This section is from the book "The Steward's Handbook And Guide To Party Catering", by Jessup Whitehead. Also available from Amazon: Larousse Gastronomique.
" A few years ago the dinner set signified every piece used upon the table from the soup set to the after dinner coffees, but fashion has changed all this and the different courses are much more effective served with dishes contrasting in color and ornamentation. Very little extra expense is involved in this change, as some of the china or porcelain fish sets, soup, game or oyster sets, with neat dessert and fruit sets of the most artistic shape and decoration, can be had at a very small price compared with that of a complete set a few years ago. Oyster sets are really not essential, yet it is very nice to have them. The half dozen oysters may be served upon any dinner plate with a bit of lemon in the center and should be upon the table when dinner is announced. A handsome soup set adds much to the table, but fish may be senred upon any dining plate that can be heated. A fish set showing designs of salmon or trout strung upon hooks or in the meshes of a net or from a forked stick is certainly not a very appetizing sight. The potato dish should be in harmony with the fish service, whether it be plain or decorative. Glass dishes may be used for olives, pickles or cucumber salad, which is very nice served with fish.
These may remain on the table during the entire dinner.
"Meats should not be served on plates fancifully painted, a border only being in better effect. Dinner plates, meat platter and vegetable dishes should be alike, and although the coffee cups must be the same size or shape, they may exhibit different colors and ornamentations. Haviland porcelain is among the elegant table ware, and its value is according to the decorations, which are from the finest landscape painting to the quaintest genre. Minton china shows a white ground with floria-tions v ined and edged with gold. The Danish porcelain, which is especially adapted to dessert sets, shows the edges open. The low, wide amber glass finger bowls are fashionable and pretty, and those in other styles and the elegant cut glass bowls are often selected by the wealthy".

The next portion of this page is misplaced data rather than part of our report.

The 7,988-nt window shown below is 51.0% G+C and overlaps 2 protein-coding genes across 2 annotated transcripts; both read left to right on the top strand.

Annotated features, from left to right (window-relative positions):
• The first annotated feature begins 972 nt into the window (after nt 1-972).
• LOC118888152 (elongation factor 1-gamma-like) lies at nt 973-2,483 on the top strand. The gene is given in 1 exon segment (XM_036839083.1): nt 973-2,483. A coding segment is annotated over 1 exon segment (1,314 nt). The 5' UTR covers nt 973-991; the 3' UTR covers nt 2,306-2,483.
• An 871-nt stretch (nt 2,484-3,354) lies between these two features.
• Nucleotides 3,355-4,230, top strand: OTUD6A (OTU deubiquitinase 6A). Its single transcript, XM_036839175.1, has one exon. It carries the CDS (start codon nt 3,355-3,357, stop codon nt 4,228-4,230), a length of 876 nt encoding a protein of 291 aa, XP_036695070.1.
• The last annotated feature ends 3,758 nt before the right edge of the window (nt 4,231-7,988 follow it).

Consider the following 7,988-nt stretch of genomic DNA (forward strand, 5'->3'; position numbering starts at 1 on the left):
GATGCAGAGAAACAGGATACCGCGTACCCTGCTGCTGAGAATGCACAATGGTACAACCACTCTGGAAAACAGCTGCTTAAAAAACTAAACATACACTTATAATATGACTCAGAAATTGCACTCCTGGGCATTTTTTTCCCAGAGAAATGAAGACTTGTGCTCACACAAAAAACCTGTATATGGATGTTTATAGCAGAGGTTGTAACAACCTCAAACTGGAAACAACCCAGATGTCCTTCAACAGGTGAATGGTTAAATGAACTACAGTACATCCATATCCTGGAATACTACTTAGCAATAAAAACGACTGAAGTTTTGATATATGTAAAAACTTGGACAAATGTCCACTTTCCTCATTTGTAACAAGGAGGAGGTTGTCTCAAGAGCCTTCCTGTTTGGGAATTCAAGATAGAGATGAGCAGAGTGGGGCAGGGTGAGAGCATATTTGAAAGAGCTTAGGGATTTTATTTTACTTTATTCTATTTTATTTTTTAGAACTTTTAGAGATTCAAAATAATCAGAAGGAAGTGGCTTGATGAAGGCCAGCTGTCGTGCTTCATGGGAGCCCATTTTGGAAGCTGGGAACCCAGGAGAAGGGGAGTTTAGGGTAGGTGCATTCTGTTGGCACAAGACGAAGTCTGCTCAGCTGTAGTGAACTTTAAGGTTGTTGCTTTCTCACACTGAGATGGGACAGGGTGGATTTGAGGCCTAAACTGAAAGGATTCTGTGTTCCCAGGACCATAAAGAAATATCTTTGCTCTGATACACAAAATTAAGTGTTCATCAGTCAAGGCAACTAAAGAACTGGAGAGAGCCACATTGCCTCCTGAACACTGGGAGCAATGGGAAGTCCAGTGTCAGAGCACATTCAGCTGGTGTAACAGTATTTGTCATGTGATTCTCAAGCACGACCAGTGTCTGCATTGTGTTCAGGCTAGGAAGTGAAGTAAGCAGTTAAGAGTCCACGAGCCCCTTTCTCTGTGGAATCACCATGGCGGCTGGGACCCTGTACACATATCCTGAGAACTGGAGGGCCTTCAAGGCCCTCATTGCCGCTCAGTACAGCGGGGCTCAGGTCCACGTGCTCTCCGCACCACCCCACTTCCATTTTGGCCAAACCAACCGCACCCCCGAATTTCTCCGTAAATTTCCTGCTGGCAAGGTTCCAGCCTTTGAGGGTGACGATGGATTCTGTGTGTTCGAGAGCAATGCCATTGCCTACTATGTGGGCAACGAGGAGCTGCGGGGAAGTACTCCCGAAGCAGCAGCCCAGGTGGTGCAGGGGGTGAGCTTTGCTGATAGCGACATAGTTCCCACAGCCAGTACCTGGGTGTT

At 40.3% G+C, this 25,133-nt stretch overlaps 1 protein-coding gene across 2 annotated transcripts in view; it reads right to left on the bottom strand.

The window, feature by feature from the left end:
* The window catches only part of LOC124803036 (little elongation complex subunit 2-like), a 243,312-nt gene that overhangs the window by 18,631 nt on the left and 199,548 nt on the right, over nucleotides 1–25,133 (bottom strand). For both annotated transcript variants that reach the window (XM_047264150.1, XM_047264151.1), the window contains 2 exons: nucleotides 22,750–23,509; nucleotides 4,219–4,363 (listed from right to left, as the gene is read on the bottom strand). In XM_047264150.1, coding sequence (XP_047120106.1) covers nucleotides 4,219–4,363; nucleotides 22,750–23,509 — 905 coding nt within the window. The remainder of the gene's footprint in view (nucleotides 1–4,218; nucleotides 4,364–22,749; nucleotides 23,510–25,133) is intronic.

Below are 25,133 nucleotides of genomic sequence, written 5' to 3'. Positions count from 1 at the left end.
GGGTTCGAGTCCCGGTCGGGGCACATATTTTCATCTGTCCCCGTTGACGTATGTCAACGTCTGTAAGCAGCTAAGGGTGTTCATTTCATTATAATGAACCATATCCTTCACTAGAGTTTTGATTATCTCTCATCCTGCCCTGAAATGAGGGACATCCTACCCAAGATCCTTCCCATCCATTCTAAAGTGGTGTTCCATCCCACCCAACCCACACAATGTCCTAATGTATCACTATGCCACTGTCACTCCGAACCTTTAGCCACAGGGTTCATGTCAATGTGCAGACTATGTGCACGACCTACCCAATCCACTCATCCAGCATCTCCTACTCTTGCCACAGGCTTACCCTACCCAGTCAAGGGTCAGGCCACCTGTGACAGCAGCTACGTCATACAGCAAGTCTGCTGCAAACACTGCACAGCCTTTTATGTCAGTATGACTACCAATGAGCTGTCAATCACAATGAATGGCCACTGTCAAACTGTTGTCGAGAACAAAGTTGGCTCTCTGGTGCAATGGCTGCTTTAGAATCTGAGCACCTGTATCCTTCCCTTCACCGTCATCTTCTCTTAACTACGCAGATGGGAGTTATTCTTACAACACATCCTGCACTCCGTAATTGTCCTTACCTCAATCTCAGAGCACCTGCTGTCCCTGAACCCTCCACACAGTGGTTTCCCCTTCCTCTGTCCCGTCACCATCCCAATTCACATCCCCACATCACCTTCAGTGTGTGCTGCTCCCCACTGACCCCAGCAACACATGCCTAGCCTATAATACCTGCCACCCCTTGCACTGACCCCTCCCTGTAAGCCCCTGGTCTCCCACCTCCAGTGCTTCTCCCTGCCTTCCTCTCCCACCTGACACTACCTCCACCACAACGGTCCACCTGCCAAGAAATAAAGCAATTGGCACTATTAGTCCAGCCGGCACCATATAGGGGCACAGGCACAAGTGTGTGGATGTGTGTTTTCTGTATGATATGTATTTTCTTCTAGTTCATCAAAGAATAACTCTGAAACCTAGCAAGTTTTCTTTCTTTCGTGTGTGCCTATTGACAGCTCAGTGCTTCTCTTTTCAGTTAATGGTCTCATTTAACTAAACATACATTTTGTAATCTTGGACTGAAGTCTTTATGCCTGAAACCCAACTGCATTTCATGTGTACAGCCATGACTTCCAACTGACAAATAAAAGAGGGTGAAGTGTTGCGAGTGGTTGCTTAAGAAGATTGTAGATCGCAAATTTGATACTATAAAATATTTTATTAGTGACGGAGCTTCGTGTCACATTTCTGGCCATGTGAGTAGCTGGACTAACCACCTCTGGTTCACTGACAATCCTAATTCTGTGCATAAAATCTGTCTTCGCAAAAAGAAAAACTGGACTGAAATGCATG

"The candle on the dinner table holds its place still. The latest device that the art ware establishments have contrived for its adorning is a sliding scale that falls imperceptibly as the candle burns lower. The shade is made in the simple Bohemian glasses, in decorated art glass of every description, and is sometimes seen in rare jewelled glass in every rich, soft hue. The shaded candle sheds over table furnishings, flowers and faces of the guests the very perfection of light that the dinner givers have looked for these many years in vain".
"At a Cinderella ball the ices, of the biscuit glace form in paper cases, each contained a gift, either a small coin, a tiny thimble, a ring, or some of the pretty toylike patterns in silver broches and watch charms, cornelian hearts, sparkling flowers in jewelry, all of the smallest description. The gifts were wrapped in transparent caramel paper and pushed down at one side of the ice, and the outside of each case bore a motto. Handsome flower-bordered cards, with written quotations from the poets, were attached to the spoons, which with the plates were selected by the young ladies and young gentlemen for each other in turn".